failure, and then the unfortunate man received the blunt spear full on
his breast with such force that it sent him rolling head-over-heels, much
to the amusement of the spectators, and equally to his own discomfiture.

As one of the Port Essington natives, a very fine active man, had
accompanied us on shore, we persuaded him, with some difficulty, to join
in the dance, thinking that the quickness of eye, so common to all
savages, would enable him to avoid the spear; but in this we were all
disappointed, as he was struck nearly every time the spear was thrown.


After the dance was over sundry gymnastics followed, and the evening was
wound up by an exhibition of the Ombres Chinoises, in which the soldiers
seemed to take very great delight. The moving figures were very cleverly
managed; and, to judge from the shouts of laughter which accompanied the
storyteller in his tale, it must have been a very amusing one.

July 5.

The Resident having invited us to visit the nutmeg plantations on Great
Banda, we accompanied him to the landing-place at Lontar, where we found
chairs waiting for us, fitted with long poles, like those of a sedan, and
were carried by eight men, who placed the poles on their shoulders, thus
raising the chair, with its occupant, above their heads, a position which
we found at first anything but pleasant.

In these conveyances we ascended to the summit of the island by a broad
flight of stone steps, leading up from the landing-place, at the top of
which we saw a ruined fort, and a church, that still retains traces of
having been a fine building, though it had been much shaken by an
earthquake. After passing the church, we entered the nutmeg plantations.


The scenery was most beautiful. Under the shade of large kanari trees,
whose luxuriant foliage most effectually excluded the sun's rays, were
thousands of nutmeg trees loaded with blossom and fruit in every stage of
development. After passing through above a mile of these, we arrived at a
house belonging to one of the planters, where we saw the process of
curing the nutmeg.

In nine months from the opening of the blossom, the fruit, which
resembles in appearance and shape an unripe peach, is gathered from the
tree, by means of a long stick with an iron hook at the end. The outer
covering, a tough fleshy skin which being opened divides in two halves,
is then pulled off, and the mace, which is found partly enveloping the
nut, is carefully separated and dried for two or three days in the sun.
The nutmegs are then placed on long bamboo platforms, under sheds built
for the purpose, where they are dried by means of wood fires. When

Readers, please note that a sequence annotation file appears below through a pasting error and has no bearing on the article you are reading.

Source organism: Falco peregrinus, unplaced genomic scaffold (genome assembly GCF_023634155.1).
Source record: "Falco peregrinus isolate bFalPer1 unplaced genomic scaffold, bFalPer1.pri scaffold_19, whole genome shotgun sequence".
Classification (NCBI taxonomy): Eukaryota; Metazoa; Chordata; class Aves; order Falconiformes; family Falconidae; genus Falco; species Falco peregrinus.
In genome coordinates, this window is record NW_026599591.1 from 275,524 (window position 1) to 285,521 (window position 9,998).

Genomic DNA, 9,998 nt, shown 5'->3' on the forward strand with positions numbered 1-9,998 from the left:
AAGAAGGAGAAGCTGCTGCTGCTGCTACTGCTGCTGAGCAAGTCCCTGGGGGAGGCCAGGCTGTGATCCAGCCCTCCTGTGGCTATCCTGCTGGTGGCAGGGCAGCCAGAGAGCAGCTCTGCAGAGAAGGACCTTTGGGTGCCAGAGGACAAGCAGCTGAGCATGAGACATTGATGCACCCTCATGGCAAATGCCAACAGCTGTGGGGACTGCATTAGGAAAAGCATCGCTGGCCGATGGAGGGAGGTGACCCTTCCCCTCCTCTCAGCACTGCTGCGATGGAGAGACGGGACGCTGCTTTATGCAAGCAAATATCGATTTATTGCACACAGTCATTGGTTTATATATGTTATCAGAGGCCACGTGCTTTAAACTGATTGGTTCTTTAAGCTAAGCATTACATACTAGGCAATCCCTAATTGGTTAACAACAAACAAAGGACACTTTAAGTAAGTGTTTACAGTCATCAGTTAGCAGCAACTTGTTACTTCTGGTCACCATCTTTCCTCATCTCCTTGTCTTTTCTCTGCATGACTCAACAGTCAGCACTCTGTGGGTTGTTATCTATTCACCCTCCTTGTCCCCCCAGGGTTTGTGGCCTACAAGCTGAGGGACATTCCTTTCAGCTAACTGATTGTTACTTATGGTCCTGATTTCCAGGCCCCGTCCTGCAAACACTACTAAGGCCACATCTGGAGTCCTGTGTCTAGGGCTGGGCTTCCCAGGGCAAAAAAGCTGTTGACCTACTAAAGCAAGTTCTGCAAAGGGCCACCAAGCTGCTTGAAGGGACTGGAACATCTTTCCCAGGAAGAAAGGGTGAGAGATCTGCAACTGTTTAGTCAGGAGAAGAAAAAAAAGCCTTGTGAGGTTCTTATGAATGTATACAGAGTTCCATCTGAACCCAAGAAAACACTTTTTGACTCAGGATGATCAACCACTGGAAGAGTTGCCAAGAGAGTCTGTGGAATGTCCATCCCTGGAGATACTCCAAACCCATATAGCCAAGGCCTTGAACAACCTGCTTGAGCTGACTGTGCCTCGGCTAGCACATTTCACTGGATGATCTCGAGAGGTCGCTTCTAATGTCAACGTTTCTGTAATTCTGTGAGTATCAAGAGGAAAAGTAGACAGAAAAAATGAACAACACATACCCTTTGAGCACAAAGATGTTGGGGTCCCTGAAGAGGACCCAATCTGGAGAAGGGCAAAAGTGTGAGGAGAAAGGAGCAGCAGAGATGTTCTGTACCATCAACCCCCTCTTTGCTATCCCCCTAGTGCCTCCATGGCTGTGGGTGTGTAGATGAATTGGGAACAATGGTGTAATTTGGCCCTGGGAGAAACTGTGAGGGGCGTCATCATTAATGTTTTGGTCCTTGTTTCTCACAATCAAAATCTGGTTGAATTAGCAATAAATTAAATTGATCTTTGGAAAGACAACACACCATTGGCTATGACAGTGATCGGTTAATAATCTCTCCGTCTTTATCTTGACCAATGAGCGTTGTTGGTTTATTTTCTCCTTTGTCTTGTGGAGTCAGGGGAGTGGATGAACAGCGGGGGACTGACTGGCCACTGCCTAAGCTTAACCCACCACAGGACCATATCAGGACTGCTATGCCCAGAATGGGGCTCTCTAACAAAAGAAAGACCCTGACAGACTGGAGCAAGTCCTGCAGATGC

sufficiently dry, they are handed over to the Government (who monopolize
the whole produce of the island) and are then placed in the Government
stores, where they are heated with quick-lime, which has the effect of
preserving them from insects: they are then ready for exportation.

The annual produce of the island is said to average from 300,000 to
400,000 pounds of nutmegs; and about one-fourth that quantity of mace.
Nutmegs are the only produce of Banda. Cloves are grown upon the island,
but are considered to be so much inferior in quality to those produced at
Amboyna, that they are not exported.

In returning to the ship, the bearers amused themselves by racing with
each other, a proceeding far from agreeable to us who were carried,
particularly when we came to the flight of steps, which they descended at
full speed, shaking the chairs to such a degree that we had some trouble
in keeping our seats. On arriving at the bottom we were most hospitably
received by one of the nutmeg planters.

On the 6th July we sailed from Banda, passing out through the western
entrance, between the shoal extending from Great Banda and the Gounung
Api; though very narrow, it is quite safe, and by keeping over on the
Gounung Api shore, which is very steep, we found plenty of water.


July 7.

We entered the bay of Amboyna; but light winds prevented our reaching the
anchorage till noon on the 8th. We found a Dutch frigate, the Bellona, a
14-gun brig, and several merchant vessels under Dutch colours lying in
the roads.

On landing, I was most kindly received by the Governor-General of the
Moluccas, Colonel de Stuers, who gave me a most pressing invitation to
take up my abode at his delightful residence a short distance out of the
town, which was gladly accepted. During our stay at Amboyna the rain was
almost incessant. This prevented our seeing the clove plantations, which
were described as being very beautiful, and the cloves of Amboyna are as
much prized as the nutmegs of Banda.


The only fine day was devoted to an excursion some miles inland to visit
a curious natural grotto. We started in chairs, borne on men's shoulders,
similar to those at Banda, and which seem to be the usual conveyance of